The three sisters Jeeti, Kira and Salakshana as per the documentary, were sexually abused by an older relative beginning in their childhood years. After remaining silent for nearly two and a half decades, Jeeti decided to come forward when she saw a picture of the same relative with another child. She could feel the same guy who abused her, was still active and abusing other kids. She not only wanted to protect other young relatives but wanted to set an example for her daughter as well. It wasn’t until her early 20’s that she learned they’d all had similar experiences. The sisters went to their parents, hoping to address the issue within the family. But when their parents failed to hold their cousin accountable, the sisters reported their abuse to the police.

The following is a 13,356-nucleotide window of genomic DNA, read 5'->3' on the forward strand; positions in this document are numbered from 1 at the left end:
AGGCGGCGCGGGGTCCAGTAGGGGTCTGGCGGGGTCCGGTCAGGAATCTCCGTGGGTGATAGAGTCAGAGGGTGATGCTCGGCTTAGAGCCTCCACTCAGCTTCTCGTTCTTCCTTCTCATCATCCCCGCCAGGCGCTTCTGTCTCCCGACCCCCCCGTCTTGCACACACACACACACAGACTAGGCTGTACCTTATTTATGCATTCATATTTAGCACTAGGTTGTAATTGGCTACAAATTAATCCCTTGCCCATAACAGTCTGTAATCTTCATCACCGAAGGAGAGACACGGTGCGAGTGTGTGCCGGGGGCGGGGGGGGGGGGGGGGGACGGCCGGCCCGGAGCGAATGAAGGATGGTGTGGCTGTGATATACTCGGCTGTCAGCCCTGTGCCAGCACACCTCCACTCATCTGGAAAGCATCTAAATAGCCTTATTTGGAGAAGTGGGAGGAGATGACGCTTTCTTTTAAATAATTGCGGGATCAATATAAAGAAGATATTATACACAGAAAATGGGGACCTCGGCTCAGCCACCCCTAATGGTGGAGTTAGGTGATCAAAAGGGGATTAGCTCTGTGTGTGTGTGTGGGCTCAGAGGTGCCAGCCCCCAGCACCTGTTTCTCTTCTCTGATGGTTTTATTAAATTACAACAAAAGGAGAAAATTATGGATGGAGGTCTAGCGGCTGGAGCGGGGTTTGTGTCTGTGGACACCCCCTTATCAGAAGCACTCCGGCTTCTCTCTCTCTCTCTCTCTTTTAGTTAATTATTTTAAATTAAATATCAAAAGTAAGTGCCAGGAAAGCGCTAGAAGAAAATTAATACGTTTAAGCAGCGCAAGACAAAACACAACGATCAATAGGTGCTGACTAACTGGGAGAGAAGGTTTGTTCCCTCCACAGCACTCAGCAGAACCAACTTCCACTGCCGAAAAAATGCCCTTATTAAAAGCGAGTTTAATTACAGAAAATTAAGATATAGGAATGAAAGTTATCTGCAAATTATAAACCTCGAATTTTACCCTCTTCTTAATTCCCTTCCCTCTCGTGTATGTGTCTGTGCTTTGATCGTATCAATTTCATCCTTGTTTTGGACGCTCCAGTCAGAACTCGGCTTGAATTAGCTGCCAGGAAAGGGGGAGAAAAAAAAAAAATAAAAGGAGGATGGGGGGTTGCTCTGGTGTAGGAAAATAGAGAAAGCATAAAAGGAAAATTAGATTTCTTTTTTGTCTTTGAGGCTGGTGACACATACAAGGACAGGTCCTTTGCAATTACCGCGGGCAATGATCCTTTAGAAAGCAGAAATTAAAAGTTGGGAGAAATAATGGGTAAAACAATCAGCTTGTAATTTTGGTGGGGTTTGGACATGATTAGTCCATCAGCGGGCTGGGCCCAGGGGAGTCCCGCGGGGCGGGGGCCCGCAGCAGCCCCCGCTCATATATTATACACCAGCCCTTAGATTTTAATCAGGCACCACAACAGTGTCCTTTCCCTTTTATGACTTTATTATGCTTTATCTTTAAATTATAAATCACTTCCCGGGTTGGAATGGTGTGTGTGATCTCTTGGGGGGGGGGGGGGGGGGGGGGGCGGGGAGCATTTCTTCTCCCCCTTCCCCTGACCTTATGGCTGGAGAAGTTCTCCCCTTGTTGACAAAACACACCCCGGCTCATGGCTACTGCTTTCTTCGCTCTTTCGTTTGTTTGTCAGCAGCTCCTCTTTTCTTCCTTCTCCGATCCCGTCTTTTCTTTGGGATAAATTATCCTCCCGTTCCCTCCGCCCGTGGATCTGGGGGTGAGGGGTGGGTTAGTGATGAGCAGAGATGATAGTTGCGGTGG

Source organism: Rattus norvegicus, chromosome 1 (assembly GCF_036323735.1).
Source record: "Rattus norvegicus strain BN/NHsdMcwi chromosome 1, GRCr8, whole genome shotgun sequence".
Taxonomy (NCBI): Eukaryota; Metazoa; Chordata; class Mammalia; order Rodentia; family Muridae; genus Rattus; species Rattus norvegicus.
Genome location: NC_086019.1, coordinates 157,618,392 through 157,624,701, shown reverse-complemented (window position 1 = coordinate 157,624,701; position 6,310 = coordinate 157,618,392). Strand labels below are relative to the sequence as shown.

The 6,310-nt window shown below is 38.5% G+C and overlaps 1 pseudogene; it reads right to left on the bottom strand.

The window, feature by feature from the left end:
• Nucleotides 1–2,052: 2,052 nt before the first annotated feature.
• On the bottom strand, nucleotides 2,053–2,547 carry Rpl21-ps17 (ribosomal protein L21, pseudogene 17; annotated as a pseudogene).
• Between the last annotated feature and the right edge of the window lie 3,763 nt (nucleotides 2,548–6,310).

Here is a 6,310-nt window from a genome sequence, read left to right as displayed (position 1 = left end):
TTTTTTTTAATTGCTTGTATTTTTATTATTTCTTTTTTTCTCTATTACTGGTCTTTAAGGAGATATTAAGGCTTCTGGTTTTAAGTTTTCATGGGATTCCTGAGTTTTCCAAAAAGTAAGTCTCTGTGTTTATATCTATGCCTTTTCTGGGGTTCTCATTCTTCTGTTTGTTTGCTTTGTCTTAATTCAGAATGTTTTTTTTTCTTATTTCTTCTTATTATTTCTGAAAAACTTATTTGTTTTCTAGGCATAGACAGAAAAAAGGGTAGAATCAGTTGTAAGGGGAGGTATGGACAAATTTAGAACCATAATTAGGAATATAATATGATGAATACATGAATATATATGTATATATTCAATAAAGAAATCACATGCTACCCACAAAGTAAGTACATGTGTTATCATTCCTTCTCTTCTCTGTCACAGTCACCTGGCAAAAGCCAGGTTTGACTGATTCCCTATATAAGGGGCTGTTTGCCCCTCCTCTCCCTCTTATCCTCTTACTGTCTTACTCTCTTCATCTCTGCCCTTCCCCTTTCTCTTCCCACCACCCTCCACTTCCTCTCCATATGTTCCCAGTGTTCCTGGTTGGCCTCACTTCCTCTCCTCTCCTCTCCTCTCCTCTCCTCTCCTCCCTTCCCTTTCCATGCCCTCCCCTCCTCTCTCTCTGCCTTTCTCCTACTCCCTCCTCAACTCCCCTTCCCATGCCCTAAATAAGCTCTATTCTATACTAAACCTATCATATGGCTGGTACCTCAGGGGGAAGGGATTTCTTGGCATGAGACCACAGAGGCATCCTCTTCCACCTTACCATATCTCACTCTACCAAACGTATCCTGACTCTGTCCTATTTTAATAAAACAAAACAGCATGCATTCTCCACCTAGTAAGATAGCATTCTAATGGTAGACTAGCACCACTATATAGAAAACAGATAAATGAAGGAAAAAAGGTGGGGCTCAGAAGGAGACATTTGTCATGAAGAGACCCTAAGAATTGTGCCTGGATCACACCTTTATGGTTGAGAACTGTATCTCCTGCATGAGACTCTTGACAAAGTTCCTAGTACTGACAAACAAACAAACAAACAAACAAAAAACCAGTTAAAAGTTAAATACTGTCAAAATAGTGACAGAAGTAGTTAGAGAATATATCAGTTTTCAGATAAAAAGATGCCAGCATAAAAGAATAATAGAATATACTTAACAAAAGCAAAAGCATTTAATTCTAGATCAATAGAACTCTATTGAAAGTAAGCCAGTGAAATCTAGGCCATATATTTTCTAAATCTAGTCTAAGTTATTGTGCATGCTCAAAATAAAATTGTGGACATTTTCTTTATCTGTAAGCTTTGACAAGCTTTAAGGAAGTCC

“It was 12 years ago I broke my silence and shared my story of sexual abuse with my family. At that very moment, I knew it was more than just about me. It was about protecting my daughters, my sisters, other girls and telling the truth of what had happened to me and my sisters. From that moment forward began my journey of being a voice for those girls and women who have been denied a voice and have suffered sexual abuse,” mentions Jeeti.